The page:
Payments from corporations to sponsor your conferences, events, or programs can be a win-win for both the corporation and your nonprofit. The corporation gets public recognition and a "halo" from its association with the nonprofit. And the nonprofit receives tax-exempt, unrestricted revenue. What's not to like?
However, if a corporate sponsorship is not structured properly, it can result in taxable income to the nonprofit. A nonprofit may decide to pay tax in order to receive more income, but some nonprofits find themselves paying tax inadvertently. Here's what to watch for.
Tax-Exempt Organizations Sometimes Pay Tax
Contrary to what the term suggests, a tax-exempt nonprofit is not immune from all federal income tax. A nonprofit may be subject to federal corporate income tax—called the unrelated business income tax (UBIT)—on income from activities that are not substantially related to its exempt purposes. The tax is imposed at the regular corporate rate of 21%, and state income taxes may also apply, depending on the state. This tax takes a significant bite out of a nonprofit's revenue from a taxable activity.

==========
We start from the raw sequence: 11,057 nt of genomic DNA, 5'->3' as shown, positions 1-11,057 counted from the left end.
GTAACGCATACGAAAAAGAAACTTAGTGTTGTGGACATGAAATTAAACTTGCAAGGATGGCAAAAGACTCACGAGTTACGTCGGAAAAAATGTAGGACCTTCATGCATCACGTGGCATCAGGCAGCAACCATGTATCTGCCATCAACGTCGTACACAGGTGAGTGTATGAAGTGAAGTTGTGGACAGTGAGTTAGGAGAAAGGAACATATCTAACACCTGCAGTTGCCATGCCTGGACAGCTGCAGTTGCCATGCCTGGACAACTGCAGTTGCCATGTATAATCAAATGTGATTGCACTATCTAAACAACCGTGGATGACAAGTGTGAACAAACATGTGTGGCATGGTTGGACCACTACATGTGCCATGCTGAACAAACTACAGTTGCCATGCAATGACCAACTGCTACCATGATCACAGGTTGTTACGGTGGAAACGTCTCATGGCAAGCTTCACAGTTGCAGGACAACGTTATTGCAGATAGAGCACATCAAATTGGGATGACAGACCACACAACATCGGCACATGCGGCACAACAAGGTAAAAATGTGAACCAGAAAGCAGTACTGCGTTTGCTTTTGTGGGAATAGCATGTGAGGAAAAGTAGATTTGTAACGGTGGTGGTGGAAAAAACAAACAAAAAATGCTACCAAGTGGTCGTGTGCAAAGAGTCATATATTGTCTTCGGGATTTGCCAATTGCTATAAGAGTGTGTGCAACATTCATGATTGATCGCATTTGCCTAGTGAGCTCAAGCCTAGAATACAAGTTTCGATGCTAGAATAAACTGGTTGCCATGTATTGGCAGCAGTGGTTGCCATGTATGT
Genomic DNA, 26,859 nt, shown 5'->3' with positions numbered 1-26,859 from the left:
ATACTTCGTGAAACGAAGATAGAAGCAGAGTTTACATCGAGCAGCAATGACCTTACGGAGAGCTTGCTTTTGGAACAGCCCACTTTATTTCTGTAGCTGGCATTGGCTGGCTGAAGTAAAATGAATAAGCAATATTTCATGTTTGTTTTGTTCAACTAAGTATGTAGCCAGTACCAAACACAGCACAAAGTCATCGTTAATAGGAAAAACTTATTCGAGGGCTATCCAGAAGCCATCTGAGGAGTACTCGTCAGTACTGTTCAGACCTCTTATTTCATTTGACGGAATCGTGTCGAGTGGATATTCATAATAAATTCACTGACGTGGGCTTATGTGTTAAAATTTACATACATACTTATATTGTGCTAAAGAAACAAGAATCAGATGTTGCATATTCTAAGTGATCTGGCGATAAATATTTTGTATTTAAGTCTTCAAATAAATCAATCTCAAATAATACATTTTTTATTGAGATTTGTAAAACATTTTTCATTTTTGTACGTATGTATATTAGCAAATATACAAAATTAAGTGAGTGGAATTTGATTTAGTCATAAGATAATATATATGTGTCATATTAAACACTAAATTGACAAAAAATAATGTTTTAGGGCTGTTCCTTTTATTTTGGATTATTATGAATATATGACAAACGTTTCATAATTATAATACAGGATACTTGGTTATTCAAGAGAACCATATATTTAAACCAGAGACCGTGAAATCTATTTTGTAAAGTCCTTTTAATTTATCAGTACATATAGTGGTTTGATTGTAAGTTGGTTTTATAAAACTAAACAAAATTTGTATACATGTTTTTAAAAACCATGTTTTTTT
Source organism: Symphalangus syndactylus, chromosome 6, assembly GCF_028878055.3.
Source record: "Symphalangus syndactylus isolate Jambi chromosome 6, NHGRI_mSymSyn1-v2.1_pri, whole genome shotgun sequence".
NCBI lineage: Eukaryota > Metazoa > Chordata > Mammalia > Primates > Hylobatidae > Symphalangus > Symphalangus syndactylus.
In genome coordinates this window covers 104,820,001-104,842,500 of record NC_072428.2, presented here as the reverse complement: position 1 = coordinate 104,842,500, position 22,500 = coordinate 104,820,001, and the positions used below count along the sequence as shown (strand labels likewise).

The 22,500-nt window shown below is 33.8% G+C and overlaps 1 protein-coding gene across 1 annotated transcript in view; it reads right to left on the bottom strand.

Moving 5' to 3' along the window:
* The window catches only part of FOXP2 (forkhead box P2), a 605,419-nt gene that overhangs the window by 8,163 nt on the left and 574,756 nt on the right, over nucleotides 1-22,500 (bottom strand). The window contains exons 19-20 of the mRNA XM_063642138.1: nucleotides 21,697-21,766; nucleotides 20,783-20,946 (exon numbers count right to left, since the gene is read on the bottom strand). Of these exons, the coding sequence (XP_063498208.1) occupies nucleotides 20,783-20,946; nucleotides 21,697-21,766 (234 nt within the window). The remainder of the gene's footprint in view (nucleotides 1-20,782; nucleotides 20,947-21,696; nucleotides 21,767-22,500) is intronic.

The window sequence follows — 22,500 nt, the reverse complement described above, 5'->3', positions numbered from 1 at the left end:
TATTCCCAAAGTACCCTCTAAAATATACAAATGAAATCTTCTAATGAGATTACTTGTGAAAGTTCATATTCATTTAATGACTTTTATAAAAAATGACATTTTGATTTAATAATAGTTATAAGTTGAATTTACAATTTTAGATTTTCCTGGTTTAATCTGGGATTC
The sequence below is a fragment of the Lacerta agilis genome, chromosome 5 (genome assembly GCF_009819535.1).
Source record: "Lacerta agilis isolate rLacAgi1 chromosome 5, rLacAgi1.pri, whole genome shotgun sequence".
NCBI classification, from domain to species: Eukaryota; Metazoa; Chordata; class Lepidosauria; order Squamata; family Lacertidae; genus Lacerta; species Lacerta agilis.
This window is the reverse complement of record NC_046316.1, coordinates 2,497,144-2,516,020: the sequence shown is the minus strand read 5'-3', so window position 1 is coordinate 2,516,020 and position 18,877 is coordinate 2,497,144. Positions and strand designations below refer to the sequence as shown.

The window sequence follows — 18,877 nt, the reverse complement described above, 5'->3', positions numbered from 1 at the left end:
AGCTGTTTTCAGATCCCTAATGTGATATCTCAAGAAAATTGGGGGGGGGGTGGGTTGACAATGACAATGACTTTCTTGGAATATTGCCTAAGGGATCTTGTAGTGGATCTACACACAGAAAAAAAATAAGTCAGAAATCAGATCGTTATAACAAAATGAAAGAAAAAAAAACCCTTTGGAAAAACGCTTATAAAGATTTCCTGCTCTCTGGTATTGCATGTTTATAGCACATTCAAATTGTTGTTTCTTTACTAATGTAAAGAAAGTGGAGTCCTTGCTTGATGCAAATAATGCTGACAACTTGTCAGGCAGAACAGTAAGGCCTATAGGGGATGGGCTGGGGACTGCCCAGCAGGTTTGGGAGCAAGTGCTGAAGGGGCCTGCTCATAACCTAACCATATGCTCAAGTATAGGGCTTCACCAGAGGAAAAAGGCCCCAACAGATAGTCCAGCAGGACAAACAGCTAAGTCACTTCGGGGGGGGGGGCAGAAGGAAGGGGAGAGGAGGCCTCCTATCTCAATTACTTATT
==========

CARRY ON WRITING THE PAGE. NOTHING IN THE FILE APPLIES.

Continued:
Corporate donations, like individual donations, are generally not taxable to the nonprofit. But if the corporation receives certain benefits back from the nonprofit—such as the wrong kind of recognition—the entire donation can become taxable. Fortunately, the Internal Revenue Code offers a safe harbor, the "qualified sponsorship payment" exemption, for the types of recognition and other benefits that can be given to corporate sponsors without making the sponsorship payments taxable, even if the sponsored activity is unrelated to the nonprofit's exempt purposes.
A Qualified Sponsorship Payment Is Not Taxable